Paul Schreiber blogs about the tech behind the websites of presidential candidates. "So, you want to run a country. Can you hire someone who can run a website? ...Here's how the (declared) candidates' sites fare." There's a table comparing 4 candidates' sites based on HTTPS, URL permutations, IPv6, SSL rating, and other related qualities. Schreiber mentions that he will "update this as more candidates declare or sites change."
From the blog comments
HillaryClinton.com was using IIS (and no https) until Sunday morning, when they switched over.
"Hey, the door you installed me has no lock!""So what? If you have criminals in your neighbourhood, don't blame the people not installing locks on doors. Catch and punish the burglars!"
If you believe that your likely-typical door locks and deadbolts are the things that keep criminals out of your house, you are sadly [youtube.com] mistaken [youtube.com]. Locks are used to deter the drunk/confused from ending up in your living room instead of on your porch, or to act as a different type of doorbell to let you know that you need to grab your shotgun instead of your pants.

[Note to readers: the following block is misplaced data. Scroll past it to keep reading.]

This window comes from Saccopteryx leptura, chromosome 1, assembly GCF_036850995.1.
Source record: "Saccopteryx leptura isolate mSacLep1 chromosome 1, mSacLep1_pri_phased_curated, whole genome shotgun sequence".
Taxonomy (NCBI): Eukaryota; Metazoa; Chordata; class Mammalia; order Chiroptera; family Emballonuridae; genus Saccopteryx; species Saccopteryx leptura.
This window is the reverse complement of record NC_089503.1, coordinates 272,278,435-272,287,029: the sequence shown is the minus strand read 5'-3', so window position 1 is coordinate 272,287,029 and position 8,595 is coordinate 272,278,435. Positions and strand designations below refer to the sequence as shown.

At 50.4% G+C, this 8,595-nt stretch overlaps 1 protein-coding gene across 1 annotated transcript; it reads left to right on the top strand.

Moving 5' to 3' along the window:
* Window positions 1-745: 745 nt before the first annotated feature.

Well, I have all-metal doors and all the windows also have metal bars. That should slow down the fuckers.
Well, I have all-metal doors and all the windows also have metal bars. That should slow down the fuckers
I was going to agree with you, but frame is typically the weakest spot. Here's a solid wooden door set in a metal frame [youtube.com], and it does take a significant amount of work to get through. Proper frame and door reinforcements can make forced entry effectively impervious to humans lacking power tools [youtube.com]...
... but then there's nothing stopping someone from using a buzzsaw to simply cut a new doorway in a wall, or driving a tank into your house.
Nonetheless, taking simple and inexpensive steps to reinforce entryways can help keep the home's owner from being low-hanging fruit for criminals.